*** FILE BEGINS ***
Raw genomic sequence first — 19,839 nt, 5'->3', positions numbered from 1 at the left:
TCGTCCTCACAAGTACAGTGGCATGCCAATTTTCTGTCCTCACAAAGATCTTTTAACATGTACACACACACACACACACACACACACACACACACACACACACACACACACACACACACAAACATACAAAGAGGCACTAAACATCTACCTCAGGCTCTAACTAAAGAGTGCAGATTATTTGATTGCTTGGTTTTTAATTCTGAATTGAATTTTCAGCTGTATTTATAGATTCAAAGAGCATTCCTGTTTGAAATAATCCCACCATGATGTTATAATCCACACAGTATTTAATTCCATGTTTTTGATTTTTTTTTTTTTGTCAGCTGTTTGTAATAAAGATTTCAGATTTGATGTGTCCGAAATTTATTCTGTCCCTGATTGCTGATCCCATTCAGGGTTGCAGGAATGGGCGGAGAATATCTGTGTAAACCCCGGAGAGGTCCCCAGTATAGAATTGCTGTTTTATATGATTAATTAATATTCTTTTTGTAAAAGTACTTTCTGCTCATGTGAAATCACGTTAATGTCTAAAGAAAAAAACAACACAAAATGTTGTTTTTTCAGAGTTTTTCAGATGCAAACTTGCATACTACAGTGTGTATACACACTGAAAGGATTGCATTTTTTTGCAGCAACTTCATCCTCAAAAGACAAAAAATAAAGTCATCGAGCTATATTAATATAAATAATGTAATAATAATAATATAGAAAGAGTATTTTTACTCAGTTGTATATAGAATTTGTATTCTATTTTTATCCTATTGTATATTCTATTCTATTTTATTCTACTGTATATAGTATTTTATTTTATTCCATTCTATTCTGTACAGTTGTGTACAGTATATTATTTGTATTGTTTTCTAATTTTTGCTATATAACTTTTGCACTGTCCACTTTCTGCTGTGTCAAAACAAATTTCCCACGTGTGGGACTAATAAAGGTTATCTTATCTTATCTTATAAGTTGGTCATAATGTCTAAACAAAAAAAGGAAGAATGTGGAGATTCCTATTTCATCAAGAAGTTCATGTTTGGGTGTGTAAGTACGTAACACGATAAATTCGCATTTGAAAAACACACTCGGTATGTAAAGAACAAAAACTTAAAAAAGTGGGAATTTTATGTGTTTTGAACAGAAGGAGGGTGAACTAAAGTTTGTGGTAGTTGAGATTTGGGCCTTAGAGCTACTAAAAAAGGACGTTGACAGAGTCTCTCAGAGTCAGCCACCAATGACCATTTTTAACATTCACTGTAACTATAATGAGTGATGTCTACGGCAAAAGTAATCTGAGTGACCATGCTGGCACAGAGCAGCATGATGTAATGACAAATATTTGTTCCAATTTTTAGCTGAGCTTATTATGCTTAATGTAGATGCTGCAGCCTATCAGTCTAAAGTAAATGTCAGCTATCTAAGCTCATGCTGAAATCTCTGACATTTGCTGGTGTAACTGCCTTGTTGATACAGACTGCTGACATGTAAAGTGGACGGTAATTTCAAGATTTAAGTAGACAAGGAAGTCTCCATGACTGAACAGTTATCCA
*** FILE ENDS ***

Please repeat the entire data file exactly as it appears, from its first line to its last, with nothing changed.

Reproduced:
Raw genomic sequence first — 19,839 nt, 5'->3', positions numbered from 1 at the left:
TCGTCCTCACAAGTACAGTGGCATGCCAATTTTCTGTCCTCACAAAGATCTTTTAACATGTACACACACACACACACACACACACACACACACACACACACACACACACACACACACACAAACATACAAAGAGGCACTAAACATCTACCTCAGGCTCTAACTAAAGAGTGCAGATTATTTGATTGCTTGGTTTTTAATTCTGAATTGAATTTTCAGCTGTATTTATAGATTCAAAGAGCATTCCTGTTTGAAATAATCCCACCATGATGTTATAATCCACACAGTATTTAATTCCATGTTTTTGATTTTTTTTTTTTTGTCAGCTGTTTGTAATAAAGATTTCAGATTTGATGTGTCCGAAATTTATTCTGTCCCTGATTGCTGATCCCATTCAGGGTTGCAGGAATGGGCGGAGAATATCTGTGTAAACCCCGGAGAGGTCCCCAGTATAGAATTGCTGTTTTATATGATTAATTAATATTCTTTTTGTAAAAGTACTTTCTGCTCATGTGAAATCACGTTAATGTCTAAAGAAAAAAACAACACAAAATGTTGTTTTTTCAGAGTTTTTCAGATGCAAACTTGCATACTACAGTGTGTATACACACTGAAAGGATTGCATTTTTTTGCAGCAACTTCATCCTCAAAAGACAAAAAATAAAGTCATCGAGCTATATTAATATAAATAATGTAATAATAATAATATAGAAAGAGTATTTTTACTCAGTTGTATATAGAATTTGTATTCTATTTTTATCCTATTGTATATTCTATTCTATTTTATTCTACTGTATATAGTATTTTATTTTATTCCATTCTATTCTGTACAGTTGTGTACAGTATATTATTTGTATTGTTTTCTAATTTTTGCTATATAACTTTTGCACTGTCCACTTTCTGCTGTGTCAAAACAAATTTCCCACGTGTGGGACTAATAAAGGTTATCTTATCTTATCTTATAAGTTGGTCATAATGTCTAAACAAAAAAAGGAAGAATGTGGAGATTCCTATTTCATCAAGAAGTTCATGTTTGGGTGTGTAAGTACGTAACACGATAAATTCGCATTTGAAAAACACACTCGGTATGTAAAGAACAAAAACTTAAAAAAGTGGGAATTTTATGTGTTTTGAACAGAAGGAGGGTGAACTAAAGTTTGTGGTAGTTGAGATTTGGGCCTTAGAGCTACTAAAAAAGGACGTTGACAGAGTCTCTCAGAGTCAGCCACCAATGACCATTTTTAACATTCACTGTAACTATAATGAGTGATGTCTACGGCAAAAGTAATCTGAGTGACCATGCTGGCACAGAGCAGCATGATGTAATGACAAATATTTGTTCCAATTTTTAGCTGAGCTTATTATGCTTAATGTAGATGCTGCAGCCTATCAGTCTAAAGTAAATGTCAGCTATCTAAGCTCATGCTGAAATCTCTGACATTTGCTGGTGTAACTGCCTTGTTGATACAGACTGCTGACATGTAAAGTGGACGGTAATTTCAAGATTTAAGTAGACAAGGAAGTCTCCATGACTGAACAGTTATCCA